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Rudy Gay's decision to opt in was the best-case scenario for the Kings

The veteran wing will make a lot of money next year and put the Sacramento Kings over the salary cap, but for a team in transition having Rudy Gay around for one year is better than not.

Kelley L Cox-USA TODAY Sports

On Sunday news broke that Rudy Gay will be taking that $19.3 million on the table for 2014-15, and will wait to negotiate a contract extension with the Kings. Some took this as bad news for Sacramento, who are now over the salary cap without accounting for free agent point guard Isaiah Thomas. Sacramento, on the other hand, took this as good news: had Gay hit the market, the Kings might have had to tie their hands long-term just to ensure he stuck around one more season. Now there's another year of assessment and, perhaps, movement.

It's worth noting that DeMarcus Cousins a) professed to want Gay back and b) had the best season of his career alongside the wing scorer. It's also worth noting that the Kings have no one in the wings on the wing: Ben McLemore, a rookie, finished 2014 as the starting two-guard, and Travis Outlaw might be the next best option out there. (Sorry, Derrick Williams. You're still better as a power forward.) Sacramento has struggled to fill the small forward spot since Ron Artest left for Houston years ago. There is, if nothing else, some psychic value to having a good small forward on the team.

Some outsiders (and perhaps within the Kings fandom) consider Gay opting in to be a bad thing because, as mentioned, it puts Sacramento over the cap. But the Kings will still be able to retain Thomas if the price is amenable. It would not be terribly surprising to see Thomas go, however.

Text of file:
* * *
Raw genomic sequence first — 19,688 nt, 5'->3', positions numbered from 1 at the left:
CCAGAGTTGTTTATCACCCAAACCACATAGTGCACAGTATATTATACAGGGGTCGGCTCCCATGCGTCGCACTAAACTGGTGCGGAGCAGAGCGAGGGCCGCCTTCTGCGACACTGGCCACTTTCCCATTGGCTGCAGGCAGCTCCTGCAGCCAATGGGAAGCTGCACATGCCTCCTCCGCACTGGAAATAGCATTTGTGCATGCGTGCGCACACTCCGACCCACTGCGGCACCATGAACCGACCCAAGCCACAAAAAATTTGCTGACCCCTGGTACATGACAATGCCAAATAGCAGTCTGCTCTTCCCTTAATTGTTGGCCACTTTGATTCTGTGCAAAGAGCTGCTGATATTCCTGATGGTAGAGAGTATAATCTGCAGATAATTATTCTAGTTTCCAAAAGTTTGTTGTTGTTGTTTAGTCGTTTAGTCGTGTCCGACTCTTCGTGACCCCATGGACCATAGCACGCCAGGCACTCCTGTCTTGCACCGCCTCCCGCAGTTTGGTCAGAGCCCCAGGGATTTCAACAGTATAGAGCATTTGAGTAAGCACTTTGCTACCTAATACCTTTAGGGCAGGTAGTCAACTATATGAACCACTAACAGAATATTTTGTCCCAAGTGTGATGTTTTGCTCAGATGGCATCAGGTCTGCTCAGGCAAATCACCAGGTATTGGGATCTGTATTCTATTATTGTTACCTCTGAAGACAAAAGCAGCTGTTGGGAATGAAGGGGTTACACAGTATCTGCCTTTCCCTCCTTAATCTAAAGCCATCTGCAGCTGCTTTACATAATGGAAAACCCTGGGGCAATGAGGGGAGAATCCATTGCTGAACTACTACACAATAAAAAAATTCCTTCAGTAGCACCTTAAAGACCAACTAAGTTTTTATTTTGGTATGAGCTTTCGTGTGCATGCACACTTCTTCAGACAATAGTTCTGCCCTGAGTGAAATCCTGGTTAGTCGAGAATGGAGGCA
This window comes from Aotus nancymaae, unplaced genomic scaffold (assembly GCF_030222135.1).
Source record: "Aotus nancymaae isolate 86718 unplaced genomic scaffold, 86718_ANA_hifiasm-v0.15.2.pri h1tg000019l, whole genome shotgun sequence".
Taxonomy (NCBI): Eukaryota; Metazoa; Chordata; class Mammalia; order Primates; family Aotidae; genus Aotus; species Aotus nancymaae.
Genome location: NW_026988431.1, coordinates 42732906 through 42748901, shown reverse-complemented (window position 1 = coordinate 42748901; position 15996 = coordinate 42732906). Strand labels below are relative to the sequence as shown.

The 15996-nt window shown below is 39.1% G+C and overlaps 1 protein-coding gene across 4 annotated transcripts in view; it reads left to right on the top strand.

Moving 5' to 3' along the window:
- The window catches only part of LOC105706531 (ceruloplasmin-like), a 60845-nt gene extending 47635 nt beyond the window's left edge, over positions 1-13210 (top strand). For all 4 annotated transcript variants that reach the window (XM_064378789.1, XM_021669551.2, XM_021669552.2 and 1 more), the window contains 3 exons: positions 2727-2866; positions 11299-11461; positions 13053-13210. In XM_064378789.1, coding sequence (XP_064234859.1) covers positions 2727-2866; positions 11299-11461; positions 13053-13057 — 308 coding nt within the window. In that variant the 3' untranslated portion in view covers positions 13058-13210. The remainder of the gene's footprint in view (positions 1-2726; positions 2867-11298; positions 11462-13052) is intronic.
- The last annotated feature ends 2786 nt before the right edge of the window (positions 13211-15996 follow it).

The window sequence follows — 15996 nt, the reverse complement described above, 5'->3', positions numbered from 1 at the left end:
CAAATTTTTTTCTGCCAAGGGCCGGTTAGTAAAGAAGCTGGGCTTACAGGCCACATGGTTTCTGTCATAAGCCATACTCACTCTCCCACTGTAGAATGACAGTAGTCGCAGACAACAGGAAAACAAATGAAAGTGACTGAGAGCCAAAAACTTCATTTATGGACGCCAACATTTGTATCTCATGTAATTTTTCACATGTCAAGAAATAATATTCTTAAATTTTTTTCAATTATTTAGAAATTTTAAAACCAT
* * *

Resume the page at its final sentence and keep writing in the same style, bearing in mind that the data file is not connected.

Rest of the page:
Remember that current GM Pete D'Alessandro brought in a pass-first point guard (Greivis Vasquez) in his first trade upon taking the job. The current coach, Michael Malone, started the pass-first guard over Thomas. I.T. eventually won the starting job by acclamation, and went on to have a brilliant offensive season. He's a fine player, and could be even better if paired with a top defensive two-guard like Arron Afflalo or Tony Allen. (The Kings don't have a top defensive two-guard. Or a top defensive anything, really.)

The thing about the Kings right now is that they are not one move away from becoming a playoff team. The roster is still in incredible flux, with a bunch of mid-rung contracts on the books. There's Jason Thompson, who has survived about 20 attempts on his job since being drafted in 2008. There's Carl Landry, who was signed to a substantial free agent deal a year ago but immediately got injured and essentially missed the season. There's Jason Terry, either a needed veteran addition or an expiring contract that helped free Marcus Thornton. There's Williams and Outlaw. There's Reggie Evans.

There is a lot of potential for Kings moves, especially with McLemore or the No. 8 pick available for big game. It would probably be more difficult to move Gay — that's a lot of salary to trade, even though the contract is expiring. But having Gay on the books is better than not, and having him on the books for high salary for one year is probably better than four. That it also allows the Kings to be better this year and keep Cousins happy as the franchise attempts to build a winner are good things.

So while it may look like Rudy Gay at $19.3 million is a problem for the Kings, it's the best-case scenario given the circumstances. And for what it's worth, it's the expected path: D'Alessandro traded for Gay a year ago knowing the player had a massive option he'd likely pick up. Chances are that Pete D. has a plan for just this situation. I prefer giving new GMs the benefit of the doubt as they execute their strategy.